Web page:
be left in a pocket or clipped to a stick bag. The Tweek key
clips on to any 1" tube from a cymbal stand, hi hat or
snare stand and the Ahead Klip-It key clips to a drum lug
and is designed not touch the shell or allow any metal to
rub or hit together.
two keys have special gearing inside the key. The Firefly
Key lets you tighten the key without winding your wrist or
having to turn the key, then lift your hand and turn the key.
It has a built in ratchet, very similar to a ratchet for a
socket set that lets you tighten, then pull the ratchet back
without any tension or sound. The Robo Key has an advanced
system that multiplies the turning of the key with special
two keys both work like a mechanics torque wrench. When a
bolt on a motor needs to be tightened to a specific torque
you set the wrench and then when it reaches the desired tension
it clicks. These two keys work on that exact principle and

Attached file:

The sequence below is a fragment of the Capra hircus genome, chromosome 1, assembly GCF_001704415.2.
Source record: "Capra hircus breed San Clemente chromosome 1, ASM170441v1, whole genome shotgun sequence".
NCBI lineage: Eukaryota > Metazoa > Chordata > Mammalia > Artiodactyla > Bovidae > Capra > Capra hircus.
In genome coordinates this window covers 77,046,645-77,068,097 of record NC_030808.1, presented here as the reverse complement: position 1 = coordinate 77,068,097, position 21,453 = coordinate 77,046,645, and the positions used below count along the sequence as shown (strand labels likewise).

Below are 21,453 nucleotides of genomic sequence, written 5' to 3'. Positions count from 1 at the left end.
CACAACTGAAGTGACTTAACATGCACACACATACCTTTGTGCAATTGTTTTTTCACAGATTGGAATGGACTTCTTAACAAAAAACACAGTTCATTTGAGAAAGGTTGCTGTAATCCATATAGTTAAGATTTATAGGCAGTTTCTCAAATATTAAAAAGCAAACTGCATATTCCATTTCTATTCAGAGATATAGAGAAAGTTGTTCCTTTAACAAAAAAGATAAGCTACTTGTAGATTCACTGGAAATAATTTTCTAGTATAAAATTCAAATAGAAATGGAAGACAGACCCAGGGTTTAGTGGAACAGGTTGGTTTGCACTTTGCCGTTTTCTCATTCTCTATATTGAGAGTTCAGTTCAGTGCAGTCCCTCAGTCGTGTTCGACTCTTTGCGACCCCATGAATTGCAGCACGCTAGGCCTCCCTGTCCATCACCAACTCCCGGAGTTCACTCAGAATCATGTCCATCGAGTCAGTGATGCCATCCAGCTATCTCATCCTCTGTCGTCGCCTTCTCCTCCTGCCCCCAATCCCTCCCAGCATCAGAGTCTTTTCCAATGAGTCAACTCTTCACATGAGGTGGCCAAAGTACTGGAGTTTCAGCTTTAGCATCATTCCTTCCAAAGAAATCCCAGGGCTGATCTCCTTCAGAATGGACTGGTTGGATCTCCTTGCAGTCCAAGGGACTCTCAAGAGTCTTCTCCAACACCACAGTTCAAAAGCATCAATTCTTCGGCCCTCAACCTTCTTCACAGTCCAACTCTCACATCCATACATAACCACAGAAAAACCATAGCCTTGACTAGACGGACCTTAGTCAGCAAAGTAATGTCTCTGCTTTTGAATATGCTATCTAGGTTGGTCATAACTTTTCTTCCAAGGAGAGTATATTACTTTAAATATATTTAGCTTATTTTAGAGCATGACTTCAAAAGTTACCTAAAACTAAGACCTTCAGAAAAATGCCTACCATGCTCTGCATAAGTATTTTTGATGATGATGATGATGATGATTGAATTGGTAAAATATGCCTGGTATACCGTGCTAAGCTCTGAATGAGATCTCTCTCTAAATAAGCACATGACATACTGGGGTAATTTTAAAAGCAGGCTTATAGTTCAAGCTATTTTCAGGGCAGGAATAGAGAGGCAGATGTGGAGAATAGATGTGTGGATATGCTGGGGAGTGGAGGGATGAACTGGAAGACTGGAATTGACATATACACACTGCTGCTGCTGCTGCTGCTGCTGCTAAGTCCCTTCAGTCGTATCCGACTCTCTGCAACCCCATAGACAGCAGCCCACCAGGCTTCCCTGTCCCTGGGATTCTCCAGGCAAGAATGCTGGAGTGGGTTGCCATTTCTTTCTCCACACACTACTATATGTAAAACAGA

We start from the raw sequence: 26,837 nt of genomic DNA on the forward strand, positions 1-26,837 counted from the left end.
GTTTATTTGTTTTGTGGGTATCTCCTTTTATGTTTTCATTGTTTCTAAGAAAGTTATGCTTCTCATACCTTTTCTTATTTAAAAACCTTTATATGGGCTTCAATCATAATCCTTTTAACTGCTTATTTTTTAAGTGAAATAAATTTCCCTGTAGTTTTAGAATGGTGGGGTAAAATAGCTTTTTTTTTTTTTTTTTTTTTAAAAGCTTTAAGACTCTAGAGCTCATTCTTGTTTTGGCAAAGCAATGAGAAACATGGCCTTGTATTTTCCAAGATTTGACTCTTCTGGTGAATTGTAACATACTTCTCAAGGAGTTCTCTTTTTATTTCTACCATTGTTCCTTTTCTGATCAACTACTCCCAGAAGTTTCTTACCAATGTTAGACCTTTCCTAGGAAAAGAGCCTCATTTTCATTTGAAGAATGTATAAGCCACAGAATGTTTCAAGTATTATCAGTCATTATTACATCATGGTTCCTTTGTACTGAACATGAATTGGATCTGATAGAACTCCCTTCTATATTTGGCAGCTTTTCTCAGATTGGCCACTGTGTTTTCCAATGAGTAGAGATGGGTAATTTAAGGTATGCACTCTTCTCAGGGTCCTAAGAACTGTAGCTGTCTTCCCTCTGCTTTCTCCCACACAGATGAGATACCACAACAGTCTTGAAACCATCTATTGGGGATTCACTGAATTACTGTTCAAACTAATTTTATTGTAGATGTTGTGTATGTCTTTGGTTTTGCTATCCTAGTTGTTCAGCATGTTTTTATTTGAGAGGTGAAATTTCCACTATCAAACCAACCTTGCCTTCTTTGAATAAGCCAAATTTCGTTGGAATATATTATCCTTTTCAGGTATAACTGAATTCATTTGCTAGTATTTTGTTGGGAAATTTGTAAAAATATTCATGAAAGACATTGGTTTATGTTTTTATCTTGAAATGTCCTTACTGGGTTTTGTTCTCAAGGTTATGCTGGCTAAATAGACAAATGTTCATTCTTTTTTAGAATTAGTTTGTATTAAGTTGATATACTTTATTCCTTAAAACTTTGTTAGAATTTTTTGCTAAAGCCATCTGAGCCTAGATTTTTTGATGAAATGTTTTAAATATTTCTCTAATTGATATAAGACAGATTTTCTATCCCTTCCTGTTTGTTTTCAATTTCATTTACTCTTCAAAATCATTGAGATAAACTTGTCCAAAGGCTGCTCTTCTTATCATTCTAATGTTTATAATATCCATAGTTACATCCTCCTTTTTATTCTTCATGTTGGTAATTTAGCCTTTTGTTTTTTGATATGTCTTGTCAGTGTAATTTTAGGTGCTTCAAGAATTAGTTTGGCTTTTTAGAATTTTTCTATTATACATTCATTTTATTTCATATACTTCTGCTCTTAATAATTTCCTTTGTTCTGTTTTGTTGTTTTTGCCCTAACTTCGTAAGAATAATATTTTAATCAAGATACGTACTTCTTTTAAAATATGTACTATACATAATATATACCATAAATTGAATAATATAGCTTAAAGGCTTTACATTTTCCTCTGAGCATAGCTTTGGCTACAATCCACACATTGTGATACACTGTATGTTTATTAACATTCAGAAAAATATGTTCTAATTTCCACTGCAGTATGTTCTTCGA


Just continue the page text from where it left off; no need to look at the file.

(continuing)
once you set the key to the tension you like, you just turn
it until it clicks on each lug.
for marching and pipe drums require an excessive amount of
high tension. These two keys provide the extra power to tighten
them. We have 3 or 4 other high tension style keys in our
though there have been some very unique tuning systems since
the time of early drumming the main tuning system has been
the drum key. The main reason is the ability to use different
hoops, the cost of making them and the history of the drum.
The other unique systems are dependent on the drum and also
more expensive to manufacture.
the end, learning how to tune a drum using a drum key takes
practice and patience, but once you get your system down,
it becomes second nature to many drummers.